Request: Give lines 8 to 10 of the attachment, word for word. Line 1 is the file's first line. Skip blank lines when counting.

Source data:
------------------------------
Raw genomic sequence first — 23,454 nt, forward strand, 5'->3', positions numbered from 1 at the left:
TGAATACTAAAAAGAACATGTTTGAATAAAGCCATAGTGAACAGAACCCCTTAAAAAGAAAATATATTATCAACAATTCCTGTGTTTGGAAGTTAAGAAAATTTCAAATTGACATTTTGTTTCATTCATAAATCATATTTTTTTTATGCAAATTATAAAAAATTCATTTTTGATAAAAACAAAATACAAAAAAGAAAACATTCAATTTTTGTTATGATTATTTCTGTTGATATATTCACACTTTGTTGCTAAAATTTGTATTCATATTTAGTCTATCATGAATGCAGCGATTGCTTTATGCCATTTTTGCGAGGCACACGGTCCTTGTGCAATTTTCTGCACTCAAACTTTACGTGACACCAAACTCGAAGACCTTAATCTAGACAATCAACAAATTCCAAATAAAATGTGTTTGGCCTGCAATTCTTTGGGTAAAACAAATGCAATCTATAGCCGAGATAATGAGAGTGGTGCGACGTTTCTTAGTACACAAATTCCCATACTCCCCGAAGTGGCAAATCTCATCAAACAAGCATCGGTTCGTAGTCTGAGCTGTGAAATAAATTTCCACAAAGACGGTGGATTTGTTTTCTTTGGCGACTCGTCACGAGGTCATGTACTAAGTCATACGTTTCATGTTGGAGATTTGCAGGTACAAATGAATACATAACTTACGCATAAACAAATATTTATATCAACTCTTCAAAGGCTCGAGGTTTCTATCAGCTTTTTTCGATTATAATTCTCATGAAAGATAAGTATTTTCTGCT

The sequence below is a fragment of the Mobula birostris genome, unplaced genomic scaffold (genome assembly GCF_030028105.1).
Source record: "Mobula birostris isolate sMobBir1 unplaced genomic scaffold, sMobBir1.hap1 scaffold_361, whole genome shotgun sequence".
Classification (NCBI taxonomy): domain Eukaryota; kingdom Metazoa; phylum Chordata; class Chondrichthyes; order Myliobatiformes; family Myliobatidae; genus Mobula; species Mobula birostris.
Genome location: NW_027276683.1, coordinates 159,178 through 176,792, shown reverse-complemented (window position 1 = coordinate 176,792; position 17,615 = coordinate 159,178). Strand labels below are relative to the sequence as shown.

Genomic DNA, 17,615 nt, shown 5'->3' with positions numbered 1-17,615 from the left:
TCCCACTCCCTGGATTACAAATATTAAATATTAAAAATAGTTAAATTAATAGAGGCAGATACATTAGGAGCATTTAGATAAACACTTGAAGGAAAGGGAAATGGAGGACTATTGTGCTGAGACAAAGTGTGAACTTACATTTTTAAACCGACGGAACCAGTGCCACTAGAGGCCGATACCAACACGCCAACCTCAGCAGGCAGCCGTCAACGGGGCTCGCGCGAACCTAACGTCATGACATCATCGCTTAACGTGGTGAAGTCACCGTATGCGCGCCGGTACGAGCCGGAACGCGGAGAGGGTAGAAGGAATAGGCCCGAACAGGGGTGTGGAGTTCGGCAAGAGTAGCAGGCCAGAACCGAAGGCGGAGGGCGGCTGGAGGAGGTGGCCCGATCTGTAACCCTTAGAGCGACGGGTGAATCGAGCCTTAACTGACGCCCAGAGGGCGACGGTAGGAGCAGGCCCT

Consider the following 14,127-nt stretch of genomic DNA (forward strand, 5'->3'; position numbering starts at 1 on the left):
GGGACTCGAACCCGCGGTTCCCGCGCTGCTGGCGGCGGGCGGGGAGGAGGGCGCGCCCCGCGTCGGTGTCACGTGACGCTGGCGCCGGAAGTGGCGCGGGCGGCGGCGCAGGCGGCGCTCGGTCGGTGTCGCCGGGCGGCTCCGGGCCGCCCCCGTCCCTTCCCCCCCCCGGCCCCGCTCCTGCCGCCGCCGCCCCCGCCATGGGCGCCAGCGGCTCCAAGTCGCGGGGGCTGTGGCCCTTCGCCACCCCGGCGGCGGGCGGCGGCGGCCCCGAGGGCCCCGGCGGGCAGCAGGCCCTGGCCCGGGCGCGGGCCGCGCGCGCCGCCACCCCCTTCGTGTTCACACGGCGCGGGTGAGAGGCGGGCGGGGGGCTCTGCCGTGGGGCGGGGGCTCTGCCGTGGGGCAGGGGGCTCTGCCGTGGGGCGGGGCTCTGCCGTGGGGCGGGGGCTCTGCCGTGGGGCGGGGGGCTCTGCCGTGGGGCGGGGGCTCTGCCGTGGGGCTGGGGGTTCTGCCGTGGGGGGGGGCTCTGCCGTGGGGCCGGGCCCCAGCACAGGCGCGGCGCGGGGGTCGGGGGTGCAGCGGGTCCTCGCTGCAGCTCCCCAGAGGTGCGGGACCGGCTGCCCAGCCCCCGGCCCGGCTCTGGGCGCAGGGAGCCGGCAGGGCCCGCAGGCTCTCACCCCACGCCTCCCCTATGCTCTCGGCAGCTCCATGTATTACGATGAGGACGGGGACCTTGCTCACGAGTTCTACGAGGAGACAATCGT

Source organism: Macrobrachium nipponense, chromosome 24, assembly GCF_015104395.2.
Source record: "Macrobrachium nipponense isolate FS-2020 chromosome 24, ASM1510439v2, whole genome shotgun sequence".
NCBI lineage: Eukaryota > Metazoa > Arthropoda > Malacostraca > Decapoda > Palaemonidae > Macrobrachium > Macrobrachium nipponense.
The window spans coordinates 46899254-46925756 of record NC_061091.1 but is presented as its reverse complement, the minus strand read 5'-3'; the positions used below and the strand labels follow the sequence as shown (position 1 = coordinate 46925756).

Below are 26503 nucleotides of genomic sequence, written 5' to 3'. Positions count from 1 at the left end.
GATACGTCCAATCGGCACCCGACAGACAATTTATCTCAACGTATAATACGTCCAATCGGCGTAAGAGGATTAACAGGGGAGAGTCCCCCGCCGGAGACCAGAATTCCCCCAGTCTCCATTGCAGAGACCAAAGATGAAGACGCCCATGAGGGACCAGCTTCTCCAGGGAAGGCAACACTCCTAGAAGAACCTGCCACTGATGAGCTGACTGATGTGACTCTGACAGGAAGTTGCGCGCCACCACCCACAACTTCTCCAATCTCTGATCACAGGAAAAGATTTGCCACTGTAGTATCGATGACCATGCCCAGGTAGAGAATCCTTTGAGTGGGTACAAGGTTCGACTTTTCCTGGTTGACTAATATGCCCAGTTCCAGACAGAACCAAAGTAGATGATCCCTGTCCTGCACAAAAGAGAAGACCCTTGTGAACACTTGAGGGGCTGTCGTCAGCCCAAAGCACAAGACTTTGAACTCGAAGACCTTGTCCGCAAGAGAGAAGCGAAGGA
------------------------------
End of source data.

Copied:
TCCCACTCCCTGGATTACAAATATTAAATATTAAAAATAGTTAAATTAATAGAGGCAGATACATTAGGAGCATTTAGATAAACACTTGAAGGAAAGGGAAATGGAGGACTATTGTGCTGAGACAAAGTGTGAACTTACATTTTTAAACCGACGGAACCAGTGCCACTAGAGGCCGATACCAACACGCCAACCTCAGCAGGCAGCCGTCAACGGGGCTCGCGCGAACCTAACGTCATGACATCATCGCTTAACGTGGTGAAGTCACCGTATGCGCGCCGGTACGAGCCGGAACGCGGAGAGGGTAGAAGGAATAGGCCCGAACAGGGGTGTGGAGTTCGGCAAGAGTAGCAGGCCAGAACCGAAGGCGGAGGGCGGCTGGAGGAGGTGGCCCGATCTGTAACCCTTAGAGCGACGGGTGAATCGAGCCTTAACTGACGCCCAGAGGGCGACGGTAGGAGCAGGCCCT

Consider the following 14,127-nt stretch of genomic DNA (forward strand, 5'->3'; position numbering starts at 1 on the left):
GGGACTCGAACCCGCGGTTCCCGCGCTGCTGGCGGCGGGCGGGGAGGAGGGCGCGCCCCGCGTCGGTGTCACGTGACGCTGGCGCCGGAAGTGGCGCGGGCGGCGGCGCAGGCGGCGCTCGGTCGGTGTCGCCGGGCGGCTCCGGGCCGCCCCCGTCCCTTCCCCCCCCCGGCCCCGCTCCTGCCGCCGCCGCCCCCGCCATGGGCGCCAGCGGCTCCAAGTCGCGGGGGCTGTGGCCCTTCGCCACCCCGGCGGCGGGCGGCGGCGGCCCCGAGGGCCCCGGCGGGCAGCAGGCCCTGGCCCGGGCGCGGGCCGCGCGCGCCGCCACCCCCTTCGTGTTCACACGGCGCGGGTGAGAGGCGGGCGGGGGGCTCTGCCGTGGGGCGGGGGCTCTGCCGTGGGGCAGGGGGCTCTGCCGTGGGGCGGGGCTCTGCCGTGGGGCGGGGGCTCTGCCGTGGGGCGGGGGGCTCTGCCGTGGGGCGGGGGCTCTGCCGTGGGGCTGGGGGTTCTGCCGTGGGGGGGGGCTCTGCCGTGGGGCCGGGCCCCAGCACAGGCGCGGCGCGGGGGTCGGGGGTGCAGCGGGTCCTCGCTGCAGCTCCCCAGAGGTGCGGGACCGGCTGCCCAGCCCCCGGCCCGGCTCTGGGCGCAGGGAGCCGGCAGGGCCCGCAGGCTCTCACCCCACGCCTCCCCTATGCTCTCGGCAGCTCCATGTATTACGATGAGGACGGGGACCTTGCTCACGAGTTCTACGAGGAGACAATCGT